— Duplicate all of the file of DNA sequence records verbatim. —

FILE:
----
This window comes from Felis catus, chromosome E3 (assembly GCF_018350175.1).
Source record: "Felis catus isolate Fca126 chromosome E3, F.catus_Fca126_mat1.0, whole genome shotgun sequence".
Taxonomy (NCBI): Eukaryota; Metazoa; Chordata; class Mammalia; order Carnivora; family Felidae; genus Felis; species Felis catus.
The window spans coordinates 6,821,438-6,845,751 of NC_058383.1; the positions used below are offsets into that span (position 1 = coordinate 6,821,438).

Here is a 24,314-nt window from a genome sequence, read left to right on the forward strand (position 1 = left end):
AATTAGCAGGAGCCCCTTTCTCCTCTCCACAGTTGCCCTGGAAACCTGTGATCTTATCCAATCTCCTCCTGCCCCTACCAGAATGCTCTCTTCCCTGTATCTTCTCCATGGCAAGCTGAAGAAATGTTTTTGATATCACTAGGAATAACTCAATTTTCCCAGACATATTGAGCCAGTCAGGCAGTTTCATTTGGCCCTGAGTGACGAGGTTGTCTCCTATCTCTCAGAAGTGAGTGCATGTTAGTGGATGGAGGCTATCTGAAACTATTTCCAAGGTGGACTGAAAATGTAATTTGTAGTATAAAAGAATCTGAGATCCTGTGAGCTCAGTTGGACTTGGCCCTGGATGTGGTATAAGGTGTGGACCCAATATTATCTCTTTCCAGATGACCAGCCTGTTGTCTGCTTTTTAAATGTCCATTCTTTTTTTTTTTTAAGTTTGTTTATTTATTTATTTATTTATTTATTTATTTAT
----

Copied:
This window comes from Felis catus, chromosome E3 (assembly GCF_018350175.1).
Source record: "Felis catus isolate Fca126 chromosome E3, F.catus_Fca126_mat1.0, whole genome shotgun sequence".
Taxonomy (NCBI): Eukaryota; Metazoa; Chordata; class Mammalia; order Carnivora; family Felidae; genus Felis; species Felis catus.
The window spans coordinates 6,821,438-6,845,751 of NC_058383.1; the positions used below are offsets into that span (position 1 = coordinate 6,821,438).

Here is a 24,314-nt window from a genome sequence, read left to right on the forward strand (position 1 = left end):
AATTAGCAGGAGCCCCTTTCTCCTCTCCACAGTTGCCCTGGAAACCTGTGATCTTATCCAATCTCCTCCTGCCCCTACCAGAATGCTCTCTTCCCTGTATCTTCTCCATGGCAAGCTGAAGAAATGTTTTTGATATCACTAGGAATAACTCAATTTTCCCAGACATATTGAGCCAGTCAGGCAGTTTCATTTGGCCCTGAGTGACGAGGTTGTCTCCTATCTCTCAGAAGTGAGTGCATGTTAGTGGATGGAGGCTATCTGAAACTATTTCCAAGGTGGACTGAAAATGTAATTTGTAGTATAAAAGAATCTGAGATCCTGTGAGCTCAGTTGGACTTGGCCCTGGATGTGGTATAAGGTGTGGACCCAATATTATCTCTTTCCAGATGACCAGCCTGTTGTCTGCTTTTTAAATGTCCATTCTTTTTTTTTTTTAAGTTTGTTTATTTATTTATTTATTTATTTATTTATTTAT